The degree of urinary hypercortisolism is not correlated with the severity of cushing’s syndrome
- Autori: Guarnotta, V.; Amato MC; Pivonello, R.; Arnaldi, G.; Ciresi, A.; Trementino, L.; Citarrella, R.; Iacuaniello, D.; Michetti, G.; Simeoli, C.; Colao, A.; Giordano, C.
- Anno di pubblicazione: 2017
- Tipologia: Articolo in rivista (Articolo in rivista)
- OA Link: http://hdl.handle.net/10447/223772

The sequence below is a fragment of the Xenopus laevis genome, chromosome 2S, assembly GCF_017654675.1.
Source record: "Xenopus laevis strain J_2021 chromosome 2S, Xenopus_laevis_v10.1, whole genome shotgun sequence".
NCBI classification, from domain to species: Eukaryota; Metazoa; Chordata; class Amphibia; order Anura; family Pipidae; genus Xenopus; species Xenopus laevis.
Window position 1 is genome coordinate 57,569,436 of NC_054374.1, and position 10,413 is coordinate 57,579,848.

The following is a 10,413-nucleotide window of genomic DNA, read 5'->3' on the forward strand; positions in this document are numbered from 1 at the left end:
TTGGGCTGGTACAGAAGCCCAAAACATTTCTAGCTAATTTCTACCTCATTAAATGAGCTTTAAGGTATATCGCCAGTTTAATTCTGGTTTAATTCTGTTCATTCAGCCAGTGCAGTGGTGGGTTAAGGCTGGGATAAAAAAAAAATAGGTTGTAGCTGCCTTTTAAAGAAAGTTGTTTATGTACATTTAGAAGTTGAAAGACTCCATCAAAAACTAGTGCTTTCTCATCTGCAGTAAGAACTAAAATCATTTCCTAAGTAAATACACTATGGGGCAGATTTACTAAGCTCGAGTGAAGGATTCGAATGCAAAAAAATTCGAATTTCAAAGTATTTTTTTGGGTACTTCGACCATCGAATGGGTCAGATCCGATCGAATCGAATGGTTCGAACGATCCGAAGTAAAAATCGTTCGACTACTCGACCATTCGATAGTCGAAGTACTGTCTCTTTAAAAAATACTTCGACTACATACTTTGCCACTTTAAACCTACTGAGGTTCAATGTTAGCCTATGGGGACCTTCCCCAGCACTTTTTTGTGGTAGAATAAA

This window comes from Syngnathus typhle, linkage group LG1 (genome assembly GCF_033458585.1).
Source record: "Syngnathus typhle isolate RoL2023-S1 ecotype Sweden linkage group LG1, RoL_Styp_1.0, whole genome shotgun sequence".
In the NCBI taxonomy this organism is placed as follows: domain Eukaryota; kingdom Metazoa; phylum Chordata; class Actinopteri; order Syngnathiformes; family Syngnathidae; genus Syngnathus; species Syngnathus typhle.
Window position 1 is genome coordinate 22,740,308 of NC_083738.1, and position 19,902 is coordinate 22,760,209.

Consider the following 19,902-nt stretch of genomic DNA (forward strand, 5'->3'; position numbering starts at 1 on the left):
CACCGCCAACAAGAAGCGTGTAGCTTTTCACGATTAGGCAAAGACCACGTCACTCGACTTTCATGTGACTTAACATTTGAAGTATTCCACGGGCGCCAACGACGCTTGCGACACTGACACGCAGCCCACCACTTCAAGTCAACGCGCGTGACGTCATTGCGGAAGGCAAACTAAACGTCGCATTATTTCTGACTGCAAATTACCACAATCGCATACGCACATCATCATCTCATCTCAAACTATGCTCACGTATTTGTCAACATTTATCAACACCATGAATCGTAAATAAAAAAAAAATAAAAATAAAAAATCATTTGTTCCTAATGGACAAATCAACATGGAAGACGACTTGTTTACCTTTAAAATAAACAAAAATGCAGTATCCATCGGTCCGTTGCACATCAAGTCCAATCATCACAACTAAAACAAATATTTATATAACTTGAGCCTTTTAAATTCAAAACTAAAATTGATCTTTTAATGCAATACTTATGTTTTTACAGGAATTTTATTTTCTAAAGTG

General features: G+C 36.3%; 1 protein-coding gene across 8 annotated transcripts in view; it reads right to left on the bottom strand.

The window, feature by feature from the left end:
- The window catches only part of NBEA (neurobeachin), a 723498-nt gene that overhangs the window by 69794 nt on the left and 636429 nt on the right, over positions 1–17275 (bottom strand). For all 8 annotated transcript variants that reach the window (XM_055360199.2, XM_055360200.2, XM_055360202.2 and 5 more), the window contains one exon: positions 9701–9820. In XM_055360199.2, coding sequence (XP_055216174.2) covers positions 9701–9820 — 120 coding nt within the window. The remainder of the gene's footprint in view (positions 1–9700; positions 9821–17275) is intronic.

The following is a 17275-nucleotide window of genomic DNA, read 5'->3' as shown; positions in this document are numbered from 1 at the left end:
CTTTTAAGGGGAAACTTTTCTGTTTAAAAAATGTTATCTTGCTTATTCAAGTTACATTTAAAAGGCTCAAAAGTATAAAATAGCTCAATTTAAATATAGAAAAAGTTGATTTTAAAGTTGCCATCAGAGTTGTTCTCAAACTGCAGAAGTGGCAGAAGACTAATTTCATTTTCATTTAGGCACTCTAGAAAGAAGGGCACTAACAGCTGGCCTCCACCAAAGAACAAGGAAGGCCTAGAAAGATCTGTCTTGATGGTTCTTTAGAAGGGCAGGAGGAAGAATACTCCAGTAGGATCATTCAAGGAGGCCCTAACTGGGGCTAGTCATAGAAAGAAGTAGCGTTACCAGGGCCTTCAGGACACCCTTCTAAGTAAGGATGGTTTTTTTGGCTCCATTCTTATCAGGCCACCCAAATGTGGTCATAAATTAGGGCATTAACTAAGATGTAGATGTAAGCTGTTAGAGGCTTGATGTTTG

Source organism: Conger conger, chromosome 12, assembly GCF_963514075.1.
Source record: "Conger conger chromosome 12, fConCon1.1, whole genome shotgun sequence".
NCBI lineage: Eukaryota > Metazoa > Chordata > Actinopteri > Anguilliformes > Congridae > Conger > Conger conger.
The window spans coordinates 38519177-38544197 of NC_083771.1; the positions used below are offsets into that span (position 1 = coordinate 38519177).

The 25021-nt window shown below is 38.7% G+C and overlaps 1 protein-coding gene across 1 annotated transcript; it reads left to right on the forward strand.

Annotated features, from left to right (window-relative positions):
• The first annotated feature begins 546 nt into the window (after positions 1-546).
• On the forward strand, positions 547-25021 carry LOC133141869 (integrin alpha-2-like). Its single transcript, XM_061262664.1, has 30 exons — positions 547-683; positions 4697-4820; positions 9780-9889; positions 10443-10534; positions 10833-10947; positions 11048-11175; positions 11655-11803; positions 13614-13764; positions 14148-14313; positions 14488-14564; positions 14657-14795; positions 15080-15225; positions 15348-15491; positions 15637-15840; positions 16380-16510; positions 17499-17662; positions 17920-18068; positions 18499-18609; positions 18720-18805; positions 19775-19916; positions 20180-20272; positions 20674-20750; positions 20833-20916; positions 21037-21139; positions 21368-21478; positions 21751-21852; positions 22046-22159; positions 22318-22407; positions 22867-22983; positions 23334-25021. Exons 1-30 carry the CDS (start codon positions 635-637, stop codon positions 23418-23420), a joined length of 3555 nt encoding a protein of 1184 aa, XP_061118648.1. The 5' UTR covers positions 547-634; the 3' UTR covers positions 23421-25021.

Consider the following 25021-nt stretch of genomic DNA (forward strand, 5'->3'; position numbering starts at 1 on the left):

Cushing syndrome (CS) is characterized by increased morbidity and mortality compared to the general population. However, there are patients who have moreclinical aggressive forms than others. Aim of the study is to evaluate whether the degree of hypercortisolism, defined by the number of times urinary free cortisol (UFC) levels exceed the upper limit of the normal range (ULN), is related to the worsening of phenotypic features, as well as metabolic and cardiovascular parameters, in a cohort of CS patients. A cross-sectional study was conducted on 192 patients with active CS, consecutively presenting at the outpatients’ clinic of the University Hospitals of Ancona, Naples, and Palermo. Patients were grouped into mild (UFC not exceeding twice the ULN), moderate (2–5 times the ULN), and severe (more than 5 times the ULN) hypercortisolism. Thirty-seven patients (19.3 %) had mild, 115 (59.8 %) moderate, and 40 (20.9 %) severe hypercortisolism. A significant trend of increase among the three groups was demonstrated for 8-, 16-, and 24-h serum cortisol levels (p.001) and serum cortisol after low dose of dexamethasone suppression test (p = 0.001). No significant trend of increase was found regarding phenotype and comorbidities. The degree of hypercortisolism by itself does not appear to be a sufficient parameter to express the severity of CS. Therefore, estimating the severity of CS according to biochemical parameters remains a challenge, while the clinical phenotype and the associated comorbidities might be more useful to assessing the severity of the CS.